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Influenza Epidemic in Cottonwood County, 1918

Cottonwood County Historical Society
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World War I soldiers from Windom (Cottonwood County)

World War I soldiers from Windom (Cottonwood County), 1917.

The 1918 influenza epidemic had a devastating effect on communities across Minnesota, including those in Cottonwood County. Over the course of five months (October 1918–February 1919), seventy-two residents of the county died from the virus or from pneumonia-related complications.

About 900 young men from Cottonwood County enlisted in the military after the entry of the United States into World War I in 1917. Over thirty of them died, but not only from combat action. Another war was already raging—the war against the influenza pandemic that was sweeping the world.

Approximately sixteen young men from Cottonwood County died from influenza or from a combination of influenza and pneumonia symptoms while in the military; thirteen of them died from influenza while living in training camps. The first, Private William H. Unrau of Bingham Lake, died during training at Camp Dodge in Iowa on October 13, 1918. In general, the influenza pandemic infected one out of four members of the armed forces and proved to be more deadly than combat.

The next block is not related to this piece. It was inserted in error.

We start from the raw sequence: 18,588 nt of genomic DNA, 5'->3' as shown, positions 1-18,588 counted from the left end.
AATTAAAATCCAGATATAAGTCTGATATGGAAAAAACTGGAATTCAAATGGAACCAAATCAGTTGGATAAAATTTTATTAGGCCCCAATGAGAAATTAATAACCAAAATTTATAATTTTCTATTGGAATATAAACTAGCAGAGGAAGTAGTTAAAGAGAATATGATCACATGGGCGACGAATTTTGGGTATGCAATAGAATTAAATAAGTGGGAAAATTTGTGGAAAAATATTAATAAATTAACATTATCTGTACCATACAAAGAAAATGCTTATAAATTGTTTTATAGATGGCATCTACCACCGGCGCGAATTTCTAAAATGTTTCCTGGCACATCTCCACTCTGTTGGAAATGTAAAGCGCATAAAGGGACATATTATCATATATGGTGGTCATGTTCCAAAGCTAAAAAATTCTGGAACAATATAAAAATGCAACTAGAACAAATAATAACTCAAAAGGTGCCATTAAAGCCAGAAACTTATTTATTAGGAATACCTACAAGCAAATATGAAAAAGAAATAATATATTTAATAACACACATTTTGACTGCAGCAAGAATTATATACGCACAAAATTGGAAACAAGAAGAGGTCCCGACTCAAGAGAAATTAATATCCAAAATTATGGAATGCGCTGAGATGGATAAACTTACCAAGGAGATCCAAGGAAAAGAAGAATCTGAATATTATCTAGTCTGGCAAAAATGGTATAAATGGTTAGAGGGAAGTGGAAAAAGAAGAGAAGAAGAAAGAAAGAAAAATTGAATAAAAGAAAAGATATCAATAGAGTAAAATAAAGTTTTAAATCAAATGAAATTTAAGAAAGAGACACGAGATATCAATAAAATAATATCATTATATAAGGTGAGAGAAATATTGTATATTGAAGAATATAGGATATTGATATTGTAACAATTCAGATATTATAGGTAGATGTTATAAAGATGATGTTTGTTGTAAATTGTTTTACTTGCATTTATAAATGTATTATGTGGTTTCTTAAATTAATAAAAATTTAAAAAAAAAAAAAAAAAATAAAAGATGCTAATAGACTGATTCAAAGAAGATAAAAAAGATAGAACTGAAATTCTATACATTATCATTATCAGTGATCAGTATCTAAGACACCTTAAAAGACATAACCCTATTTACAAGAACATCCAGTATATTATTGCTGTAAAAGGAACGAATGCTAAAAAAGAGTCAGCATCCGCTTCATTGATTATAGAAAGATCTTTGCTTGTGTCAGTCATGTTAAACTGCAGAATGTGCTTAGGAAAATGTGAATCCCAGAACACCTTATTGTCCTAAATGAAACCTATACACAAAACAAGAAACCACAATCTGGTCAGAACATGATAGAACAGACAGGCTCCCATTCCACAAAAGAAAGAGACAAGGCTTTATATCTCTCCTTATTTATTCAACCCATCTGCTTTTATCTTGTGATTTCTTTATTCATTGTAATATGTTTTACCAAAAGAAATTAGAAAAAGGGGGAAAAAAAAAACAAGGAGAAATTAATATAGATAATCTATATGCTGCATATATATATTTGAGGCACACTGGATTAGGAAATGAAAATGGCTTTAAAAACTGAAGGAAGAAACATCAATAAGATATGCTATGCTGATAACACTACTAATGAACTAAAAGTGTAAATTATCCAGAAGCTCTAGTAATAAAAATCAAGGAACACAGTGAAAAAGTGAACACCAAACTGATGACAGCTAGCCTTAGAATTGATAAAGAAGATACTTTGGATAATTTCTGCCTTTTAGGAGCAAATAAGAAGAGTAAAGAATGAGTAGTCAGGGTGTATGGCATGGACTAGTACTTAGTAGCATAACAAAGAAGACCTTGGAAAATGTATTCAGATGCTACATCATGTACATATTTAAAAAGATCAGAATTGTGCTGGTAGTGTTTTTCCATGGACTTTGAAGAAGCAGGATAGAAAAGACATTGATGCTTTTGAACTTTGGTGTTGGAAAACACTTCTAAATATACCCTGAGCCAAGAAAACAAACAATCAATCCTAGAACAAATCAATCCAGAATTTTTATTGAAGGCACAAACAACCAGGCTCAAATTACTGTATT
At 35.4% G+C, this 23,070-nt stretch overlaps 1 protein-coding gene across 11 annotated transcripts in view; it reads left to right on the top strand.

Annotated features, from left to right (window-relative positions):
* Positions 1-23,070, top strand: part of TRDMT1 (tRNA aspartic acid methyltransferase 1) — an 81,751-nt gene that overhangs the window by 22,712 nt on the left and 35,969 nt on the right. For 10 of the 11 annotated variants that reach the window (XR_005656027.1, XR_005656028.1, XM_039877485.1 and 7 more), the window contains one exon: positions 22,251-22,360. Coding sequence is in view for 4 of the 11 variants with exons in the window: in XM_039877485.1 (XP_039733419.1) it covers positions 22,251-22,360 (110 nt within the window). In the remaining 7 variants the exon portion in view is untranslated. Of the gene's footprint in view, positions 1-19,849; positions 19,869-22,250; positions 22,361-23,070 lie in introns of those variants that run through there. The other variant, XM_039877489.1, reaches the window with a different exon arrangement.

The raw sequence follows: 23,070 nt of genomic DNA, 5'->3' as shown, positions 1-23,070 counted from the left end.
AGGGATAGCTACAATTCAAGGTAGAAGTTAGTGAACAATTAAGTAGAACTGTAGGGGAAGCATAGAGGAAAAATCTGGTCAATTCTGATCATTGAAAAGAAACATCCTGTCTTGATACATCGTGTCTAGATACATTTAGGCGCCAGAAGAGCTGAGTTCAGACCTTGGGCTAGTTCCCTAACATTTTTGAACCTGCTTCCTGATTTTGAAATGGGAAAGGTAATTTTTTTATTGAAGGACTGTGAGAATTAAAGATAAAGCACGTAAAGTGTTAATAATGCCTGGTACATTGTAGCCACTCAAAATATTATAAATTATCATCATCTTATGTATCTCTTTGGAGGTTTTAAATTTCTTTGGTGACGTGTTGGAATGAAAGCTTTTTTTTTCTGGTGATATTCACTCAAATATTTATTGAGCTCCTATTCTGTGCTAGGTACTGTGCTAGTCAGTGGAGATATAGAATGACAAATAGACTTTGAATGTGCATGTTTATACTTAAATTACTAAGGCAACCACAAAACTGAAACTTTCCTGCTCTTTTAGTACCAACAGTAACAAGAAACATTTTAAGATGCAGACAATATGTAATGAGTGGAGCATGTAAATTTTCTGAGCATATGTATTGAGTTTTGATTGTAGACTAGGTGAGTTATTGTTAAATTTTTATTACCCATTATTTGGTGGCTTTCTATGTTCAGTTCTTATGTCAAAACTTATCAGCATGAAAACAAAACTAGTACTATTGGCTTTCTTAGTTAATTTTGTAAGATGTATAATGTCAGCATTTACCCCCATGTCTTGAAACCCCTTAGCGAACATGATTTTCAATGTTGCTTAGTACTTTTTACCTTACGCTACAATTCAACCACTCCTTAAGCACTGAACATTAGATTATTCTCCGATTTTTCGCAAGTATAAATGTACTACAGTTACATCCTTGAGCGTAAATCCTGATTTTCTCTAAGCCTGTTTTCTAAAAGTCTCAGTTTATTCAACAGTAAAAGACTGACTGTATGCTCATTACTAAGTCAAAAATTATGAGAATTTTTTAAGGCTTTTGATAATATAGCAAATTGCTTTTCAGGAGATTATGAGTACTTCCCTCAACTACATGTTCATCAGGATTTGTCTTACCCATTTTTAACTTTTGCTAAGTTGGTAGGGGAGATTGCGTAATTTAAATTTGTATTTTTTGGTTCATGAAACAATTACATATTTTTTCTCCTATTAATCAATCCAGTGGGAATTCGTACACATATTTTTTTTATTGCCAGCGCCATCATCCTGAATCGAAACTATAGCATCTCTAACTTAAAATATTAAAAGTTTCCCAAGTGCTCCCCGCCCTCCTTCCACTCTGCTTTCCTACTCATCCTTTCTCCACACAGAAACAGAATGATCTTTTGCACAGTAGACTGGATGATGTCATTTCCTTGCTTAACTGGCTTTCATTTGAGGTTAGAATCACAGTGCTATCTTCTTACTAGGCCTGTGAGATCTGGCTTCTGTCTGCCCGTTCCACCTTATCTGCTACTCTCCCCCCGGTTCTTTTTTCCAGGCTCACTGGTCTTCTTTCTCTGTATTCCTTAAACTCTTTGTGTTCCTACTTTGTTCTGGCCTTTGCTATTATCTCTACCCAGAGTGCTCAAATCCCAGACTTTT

In 1918, the transmission of influenza was a mystery for many Cottonwood County residents. As a result, local education about the virus was a crucial part of the community’s response to the epidemic. An article published in the Cottonwood County Citizen in October 1918 warned that the disease was contagious (transmitted by air) and could occur at any season of the year. Influenza victims showed symptoms more severe than those associated with a cold and it developed more rapidly. Most patients, it explained, experienced dizziness, nausea, and a fever between 100 and 104 degrees Fahrenheit accompanied by chills and a reduced pulse.